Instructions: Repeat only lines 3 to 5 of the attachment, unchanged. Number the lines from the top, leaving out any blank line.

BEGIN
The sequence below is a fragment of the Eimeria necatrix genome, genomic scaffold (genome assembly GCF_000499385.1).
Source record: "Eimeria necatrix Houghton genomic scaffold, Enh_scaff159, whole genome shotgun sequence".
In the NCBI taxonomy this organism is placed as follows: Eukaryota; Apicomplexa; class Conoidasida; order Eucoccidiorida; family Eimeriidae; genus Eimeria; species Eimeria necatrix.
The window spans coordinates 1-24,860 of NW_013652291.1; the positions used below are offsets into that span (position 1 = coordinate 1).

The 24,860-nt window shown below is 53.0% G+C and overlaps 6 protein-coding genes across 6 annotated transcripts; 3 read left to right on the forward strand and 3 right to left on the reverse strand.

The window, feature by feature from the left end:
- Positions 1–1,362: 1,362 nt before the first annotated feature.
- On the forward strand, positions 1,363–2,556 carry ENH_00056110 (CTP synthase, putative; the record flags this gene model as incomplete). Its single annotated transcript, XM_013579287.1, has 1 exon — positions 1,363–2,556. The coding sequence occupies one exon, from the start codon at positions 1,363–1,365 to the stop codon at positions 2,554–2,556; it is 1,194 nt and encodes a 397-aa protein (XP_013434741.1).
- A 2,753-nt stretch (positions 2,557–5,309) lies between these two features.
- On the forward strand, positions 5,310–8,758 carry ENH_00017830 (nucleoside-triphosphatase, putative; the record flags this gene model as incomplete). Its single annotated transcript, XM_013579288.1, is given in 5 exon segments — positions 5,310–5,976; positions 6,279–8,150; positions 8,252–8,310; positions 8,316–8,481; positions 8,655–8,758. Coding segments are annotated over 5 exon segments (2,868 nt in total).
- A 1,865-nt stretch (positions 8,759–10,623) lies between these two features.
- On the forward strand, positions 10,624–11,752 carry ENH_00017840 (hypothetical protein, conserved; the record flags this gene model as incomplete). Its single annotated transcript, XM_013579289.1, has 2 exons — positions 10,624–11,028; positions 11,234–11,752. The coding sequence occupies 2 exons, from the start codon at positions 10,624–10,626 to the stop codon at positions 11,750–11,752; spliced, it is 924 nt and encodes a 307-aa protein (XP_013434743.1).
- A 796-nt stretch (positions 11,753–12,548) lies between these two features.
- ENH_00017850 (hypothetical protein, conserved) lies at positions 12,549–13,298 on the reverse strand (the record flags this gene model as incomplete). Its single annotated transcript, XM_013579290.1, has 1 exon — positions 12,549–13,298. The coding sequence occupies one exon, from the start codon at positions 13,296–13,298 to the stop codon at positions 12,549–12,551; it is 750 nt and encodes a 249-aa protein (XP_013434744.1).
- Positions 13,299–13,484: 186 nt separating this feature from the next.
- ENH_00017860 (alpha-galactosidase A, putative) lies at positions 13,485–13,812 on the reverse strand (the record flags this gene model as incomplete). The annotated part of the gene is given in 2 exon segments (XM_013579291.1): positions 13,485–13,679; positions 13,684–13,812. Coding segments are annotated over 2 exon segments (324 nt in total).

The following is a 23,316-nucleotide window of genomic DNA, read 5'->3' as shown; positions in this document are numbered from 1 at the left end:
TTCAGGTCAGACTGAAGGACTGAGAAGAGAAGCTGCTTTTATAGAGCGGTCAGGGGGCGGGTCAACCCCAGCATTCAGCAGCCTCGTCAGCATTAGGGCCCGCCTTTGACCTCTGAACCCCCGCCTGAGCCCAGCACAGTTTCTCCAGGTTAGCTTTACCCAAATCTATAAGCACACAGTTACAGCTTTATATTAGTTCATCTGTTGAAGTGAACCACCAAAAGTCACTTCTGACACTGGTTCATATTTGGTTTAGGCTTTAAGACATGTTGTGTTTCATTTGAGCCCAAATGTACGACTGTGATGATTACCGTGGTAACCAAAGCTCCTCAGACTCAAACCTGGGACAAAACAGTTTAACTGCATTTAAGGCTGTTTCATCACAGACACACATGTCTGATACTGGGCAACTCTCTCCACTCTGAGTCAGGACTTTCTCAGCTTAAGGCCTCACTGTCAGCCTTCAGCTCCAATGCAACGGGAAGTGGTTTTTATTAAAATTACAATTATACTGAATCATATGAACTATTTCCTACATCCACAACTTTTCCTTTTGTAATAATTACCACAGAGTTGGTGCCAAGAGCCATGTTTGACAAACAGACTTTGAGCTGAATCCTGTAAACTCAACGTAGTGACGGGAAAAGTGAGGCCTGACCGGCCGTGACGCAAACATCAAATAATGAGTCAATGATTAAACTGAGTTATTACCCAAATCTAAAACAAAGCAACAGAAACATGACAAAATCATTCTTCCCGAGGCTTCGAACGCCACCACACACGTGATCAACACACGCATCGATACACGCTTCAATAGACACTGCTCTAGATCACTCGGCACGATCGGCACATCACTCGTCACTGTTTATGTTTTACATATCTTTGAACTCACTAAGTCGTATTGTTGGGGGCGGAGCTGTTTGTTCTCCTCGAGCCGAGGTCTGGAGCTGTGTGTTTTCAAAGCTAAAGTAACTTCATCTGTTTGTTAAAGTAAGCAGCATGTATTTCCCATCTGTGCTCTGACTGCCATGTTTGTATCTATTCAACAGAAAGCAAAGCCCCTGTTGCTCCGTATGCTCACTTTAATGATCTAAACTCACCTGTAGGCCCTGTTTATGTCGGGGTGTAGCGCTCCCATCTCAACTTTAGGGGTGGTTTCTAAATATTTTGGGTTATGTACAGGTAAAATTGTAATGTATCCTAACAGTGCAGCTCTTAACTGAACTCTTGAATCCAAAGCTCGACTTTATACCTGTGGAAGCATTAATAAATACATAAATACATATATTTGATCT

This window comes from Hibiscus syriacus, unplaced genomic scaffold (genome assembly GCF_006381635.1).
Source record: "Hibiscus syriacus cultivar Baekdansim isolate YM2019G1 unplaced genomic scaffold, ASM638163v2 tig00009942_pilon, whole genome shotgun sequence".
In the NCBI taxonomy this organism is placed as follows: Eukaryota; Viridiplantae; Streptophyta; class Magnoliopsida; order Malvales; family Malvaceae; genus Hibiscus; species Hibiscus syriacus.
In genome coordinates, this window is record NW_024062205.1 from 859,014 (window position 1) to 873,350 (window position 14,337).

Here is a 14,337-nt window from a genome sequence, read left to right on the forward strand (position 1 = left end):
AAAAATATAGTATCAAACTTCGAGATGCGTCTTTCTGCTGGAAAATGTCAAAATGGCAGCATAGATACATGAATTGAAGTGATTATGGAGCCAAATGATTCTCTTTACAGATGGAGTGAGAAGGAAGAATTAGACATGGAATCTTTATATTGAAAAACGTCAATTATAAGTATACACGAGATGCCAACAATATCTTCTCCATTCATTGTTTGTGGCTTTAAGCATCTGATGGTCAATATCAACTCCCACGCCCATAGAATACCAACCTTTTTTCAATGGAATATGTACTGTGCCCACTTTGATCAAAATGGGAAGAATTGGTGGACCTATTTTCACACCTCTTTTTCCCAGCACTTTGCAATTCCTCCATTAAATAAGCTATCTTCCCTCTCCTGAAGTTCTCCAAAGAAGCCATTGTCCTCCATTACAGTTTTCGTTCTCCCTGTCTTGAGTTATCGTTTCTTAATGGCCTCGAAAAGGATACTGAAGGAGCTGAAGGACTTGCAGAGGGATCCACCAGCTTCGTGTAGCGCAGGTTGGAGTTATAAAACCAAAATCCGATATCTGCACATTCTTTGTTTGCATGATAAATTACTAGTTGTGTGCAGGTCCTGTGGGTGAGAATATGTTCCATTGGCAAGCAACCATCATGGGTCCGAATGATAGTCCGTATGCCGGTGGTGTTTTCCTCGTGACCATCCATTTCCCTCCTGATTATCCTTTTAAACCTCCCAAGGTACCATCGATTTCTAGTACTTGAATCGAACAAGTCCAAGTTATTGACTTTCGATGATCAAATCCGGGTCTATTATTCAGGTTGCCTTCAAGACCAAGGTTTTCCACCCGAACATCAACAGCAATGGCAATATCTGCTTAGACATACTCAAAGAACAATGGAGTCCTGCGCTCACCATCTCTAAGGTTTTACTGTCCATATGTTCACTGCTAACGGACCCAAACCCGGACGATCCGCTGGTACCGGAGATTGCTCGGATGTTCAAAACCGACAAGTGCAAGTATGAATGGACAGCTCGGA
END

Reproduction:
In the NCBI taxonomy this organism is placed as follows: Eukaryota; Apicomplexa; class Conoidasida; order Eucoccidiorida; family Eimeriidae; genus Eimeria; species Eimeria necatrix.
The window spans coordinates 1-24,860 of NW_013652291.1; the positions used below are offsets into that span (position 1 = coordinate 1).

The 24,860-nt window shown below is 53.0% G+C and overlaps 6 protein-coding genes across 6 annotated transcripts; 3 read left to right on the forward strand and 3 right to left on the reverse strand.